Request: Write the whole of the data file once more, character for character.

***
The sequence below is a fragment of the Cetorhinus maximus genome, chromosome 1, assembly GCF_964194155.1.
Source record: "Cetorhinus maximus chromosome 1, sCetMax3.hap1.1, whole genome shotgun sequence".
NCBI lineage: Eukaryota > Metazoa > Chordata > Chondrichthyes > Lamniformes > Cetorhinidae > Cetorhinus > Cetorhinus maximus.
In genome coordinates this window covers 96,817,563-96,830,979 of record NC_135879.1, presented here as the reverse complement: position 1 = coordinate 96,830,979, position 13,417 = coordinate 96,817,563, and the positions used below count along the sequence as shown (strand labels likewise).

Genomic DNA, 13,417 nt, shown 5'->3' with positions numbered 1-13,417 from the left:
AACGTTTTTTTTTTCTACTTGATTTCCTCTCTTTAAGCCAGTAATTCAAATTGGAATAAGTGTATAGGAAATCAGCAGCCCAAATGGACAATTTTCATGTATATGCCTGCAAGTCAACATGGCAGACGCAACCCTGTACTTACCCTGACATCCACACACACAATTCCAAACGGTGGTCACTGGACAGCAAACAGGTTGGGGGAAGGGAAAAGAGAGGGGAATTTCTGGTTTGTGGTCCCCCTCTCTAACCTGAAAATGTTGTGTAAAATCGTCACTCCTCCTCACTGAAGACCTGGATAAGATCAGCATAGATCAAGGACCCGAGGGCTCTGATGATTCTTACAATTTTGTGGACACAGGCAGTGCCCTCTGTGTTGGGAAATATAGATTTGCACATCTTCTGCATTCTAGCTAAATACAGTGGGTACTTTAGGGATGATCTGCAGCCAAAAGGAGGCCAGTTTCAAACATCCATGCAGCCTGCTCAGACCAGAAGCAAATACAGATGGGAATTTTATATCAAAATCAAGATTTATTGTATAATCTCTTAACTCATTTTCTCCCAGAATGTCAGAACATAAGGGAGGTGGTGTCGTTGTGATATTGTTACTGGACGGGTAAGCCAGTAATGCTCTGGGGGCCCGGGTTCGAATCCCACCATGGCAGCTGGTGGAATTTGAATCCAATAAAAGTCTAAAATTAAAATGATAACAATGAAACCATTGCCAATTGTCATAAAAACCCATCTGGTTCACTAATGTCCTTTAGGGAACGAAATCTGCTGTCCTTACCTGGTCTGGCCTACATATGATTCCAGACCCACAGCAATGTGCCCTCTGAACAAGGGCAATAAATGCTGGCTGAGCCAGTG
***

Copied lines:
The sequence below is a fragment of the Cetorhinus maximus genome, chromosome 1, assembly GCF_964194155.1.
Source record: "Cetorhinus maximus chromosome 1, sCetMax3.hap1.1, whole genome shotgun sequence".
NCBI lineage: Eukaryota > Metazoa > Chordata > Chondrichthyes > Lamniformes > Cetorhinidae > Cetorhinus > Cetorhinus maximus.
In genome coordinates this window covers 96,817,563-96,830,979 of record NC_135879.1, presented here as the reverse complement: position 1 = coordinate 96,830,979, position 13,417 = coordinate 96,817,563, and the positions used below count along the sequence as shown (strand labels likewise).

Genomic DNA, 13,417 nt, shown 5'->3' with positions numbered 1-13,417 from the left:
AACGTTTTTTTTTTCTACTTGATTTCCTCTCTTTAAGCCAGTAATTCAAATTGGAATAAGTGTATAGGAAATCAGCAGCCCAAATGGACAATTTTCATGTATATGCCTGCAAGTCAACATGGCAGACGCAACCCTGTACTTACCCTGACATCCACACACACAATTCCAAACGGTGGTCACTGGACAGCAAACAGGTTGGGGGAAGGGAAAAGAGAGGGGAATTTCTGGTTTGTGGTCCCCCTCTCTAACCTGAAAATGTTGTGTAAAATCGTCACTCCTCCTCACTGAAGACCTGGATAAGATCAGCATAGATCAAGGACCCGAGGGCTCTGATGATTCTTACAATTTTGTGGACACAGGCAGTGCCCTCTGTGTTGGGAAATATAGATTTGCACATCTTCTGCATTCTAGCTAAATACAGTGGGTACTTTAGGGATGATCTGCAGCCAAAAGGAGGCCAGTTTCAAACATCCATGCAGCCTGCTCAGACCAGAAGCAAATACAGATGGGAATTTTATATCAAAATCAAGATTTATTGTATAATCTCTTAACTCATTTTCTCCCAGAATGTCAGAACATAAGGGAGGTGGTGTCGTTGTGATATTGTTACTGGACGGGTAAGCCAGTAATGCTCTGGGGGCCCGGGTTCGAATCCCACCATGGCAGCTGGTGGAATTTGAATCCAATAAAAGTCTAAAATTAAAATGATAACAATGAAACCATTGCCAATTGTCATAAAAACCCATCTGGTTCACTAATGTCCTTTAGGGAACGAAATCTGCTGTCCTTACCTGGTCTGGCCTACATATGATTCCAGACCCACAGCAATGTGCCCTCTGAACAAGGGCAATAAATGCTGGCTGAGCCAGTG